An object's heat capacity (symbol C) is defined as the ratio of the amount of heat energy transferred to an object and the resulting increase in temperature of the object. More generally, because heat capacity does depend upon temperature, specific heat capacity, often called simply specific heat, which is the heat capacity per unit mass of a material, should be written as $C(T) = \large\frac{\Delta Q}{m \Delta T}$

Given $\Delta Q = 450 \text {J}$ and $\Delta T = 37 - 23 = 15 ^{\circ}$ and mass $m = 75g$, Specific Heat Capacity $= \large\frac{450 J}{75.0g \times 15 ^{\circ}}$$ = 0.4\; J/g\;^{\circ}C$

Dulongâ€“Petit law in modern terms is that, regardless of the nature of the substance or crystal, the specific heat capacity c of a solid substance (measured in joule per kelvin per kilogram) is equal to 3R/M, where R is the gas constant (measured in joule per kelvin per mole) and M is the molar mass (measured in kilogram per mole).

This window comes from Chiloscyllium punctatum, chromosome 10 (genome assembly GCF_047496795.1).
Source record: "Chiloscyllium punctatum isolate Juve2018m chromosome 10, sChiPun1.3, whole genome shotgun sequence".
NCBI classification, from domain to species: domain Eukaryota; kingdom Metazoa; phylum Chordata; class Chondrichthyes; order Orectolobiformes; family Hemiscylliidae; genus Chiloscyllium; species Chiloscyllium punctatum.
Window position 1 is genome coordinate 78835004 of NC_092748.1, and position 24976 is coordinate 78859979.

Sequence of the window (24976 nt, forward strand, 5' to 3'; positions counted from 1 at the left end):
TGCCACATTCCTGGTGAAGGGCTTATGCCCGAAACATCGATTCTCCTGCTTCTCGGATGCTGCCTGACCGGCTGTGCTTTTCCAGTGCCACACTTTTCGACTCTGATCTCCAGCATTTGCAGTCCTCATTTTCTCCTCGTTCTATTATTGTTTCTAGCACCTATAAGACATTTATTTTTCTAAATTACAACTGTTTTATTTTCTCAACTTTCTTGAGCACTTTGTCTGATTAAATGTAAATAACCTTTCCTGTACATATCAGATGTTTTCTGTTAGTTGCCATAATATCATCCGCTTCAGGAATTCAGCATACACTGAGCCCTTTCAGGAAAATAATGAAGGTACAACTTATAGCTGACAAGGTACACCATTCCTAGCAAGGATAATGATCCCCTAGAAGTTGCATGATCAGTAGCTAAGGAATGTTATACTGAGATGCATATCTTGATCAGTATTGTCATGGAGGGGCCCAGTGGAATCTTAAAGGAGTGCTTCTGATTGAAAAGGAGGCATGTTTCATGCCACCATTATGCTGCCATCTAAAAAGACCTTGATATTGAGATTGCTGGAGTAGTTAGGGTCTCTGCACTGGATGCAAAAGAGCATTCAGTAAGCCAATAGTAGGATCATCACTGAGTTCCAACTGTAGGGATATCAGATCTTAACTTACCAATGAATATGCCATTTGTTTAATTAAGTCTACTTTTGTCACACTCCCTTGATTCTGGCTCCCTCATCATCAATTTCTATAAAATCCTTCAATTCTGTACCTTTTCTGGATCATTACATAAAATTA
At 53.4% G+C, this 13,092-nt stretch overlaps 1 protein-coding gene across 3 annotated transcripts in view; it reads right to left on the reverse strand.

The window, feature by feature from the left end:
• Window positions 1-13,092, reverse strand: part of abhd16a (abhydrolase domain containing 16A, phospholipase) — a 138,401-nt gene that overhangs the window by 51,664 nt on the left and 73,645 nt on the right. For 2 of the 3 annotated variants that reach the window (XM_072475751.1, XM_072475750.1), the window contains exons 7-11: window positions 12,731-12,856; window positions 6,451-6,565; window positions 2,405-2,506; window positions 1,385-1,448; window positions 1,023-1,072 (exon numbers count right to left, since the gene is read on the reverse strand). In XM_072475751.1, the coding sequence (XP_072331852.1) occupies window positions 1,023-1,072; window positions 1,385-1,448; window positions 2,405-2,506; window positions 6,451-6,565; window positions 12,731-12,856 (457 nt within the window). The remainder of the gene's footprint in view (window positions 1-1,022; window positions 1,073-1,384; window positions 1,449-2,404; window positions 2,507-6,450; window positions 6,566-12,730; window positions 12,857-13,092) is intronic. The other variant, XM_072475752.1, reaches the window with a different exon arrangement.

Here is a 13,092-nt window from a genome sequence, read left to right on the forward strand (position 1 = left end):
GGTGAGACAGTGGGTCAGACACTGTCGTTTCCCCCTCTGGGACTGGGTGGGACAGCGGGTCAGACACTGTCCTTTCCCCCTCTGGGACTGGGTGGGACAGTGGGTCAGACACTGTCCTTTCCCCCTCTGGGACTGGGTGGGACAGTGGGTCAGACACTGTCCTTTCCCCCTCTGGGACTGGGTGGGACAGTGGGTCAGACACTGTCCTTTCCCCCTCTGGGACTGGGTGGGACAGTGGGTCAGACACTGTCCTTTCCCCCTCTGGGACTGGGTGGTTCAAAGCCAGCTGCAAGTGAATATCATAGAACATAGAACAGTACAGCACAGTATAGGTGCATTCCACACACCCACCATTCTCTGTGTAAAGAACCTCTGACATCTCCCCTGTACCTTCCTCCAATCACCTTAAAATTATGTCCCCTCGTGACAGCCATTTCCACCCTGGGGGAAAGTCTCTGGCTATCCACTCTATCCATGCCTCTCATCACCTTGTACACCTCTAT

Universal gas constant, $R = 8.3144621(75) \;J/molK$

Using Dulong-Petit's law, $M = $ molar mass of the metal $ = \large\frac{3R}{C} $$ = \large\frac{3 \times 8.314 J/molK} {0.4 J/g ^{\circ}C}$$ = 62 g/mol$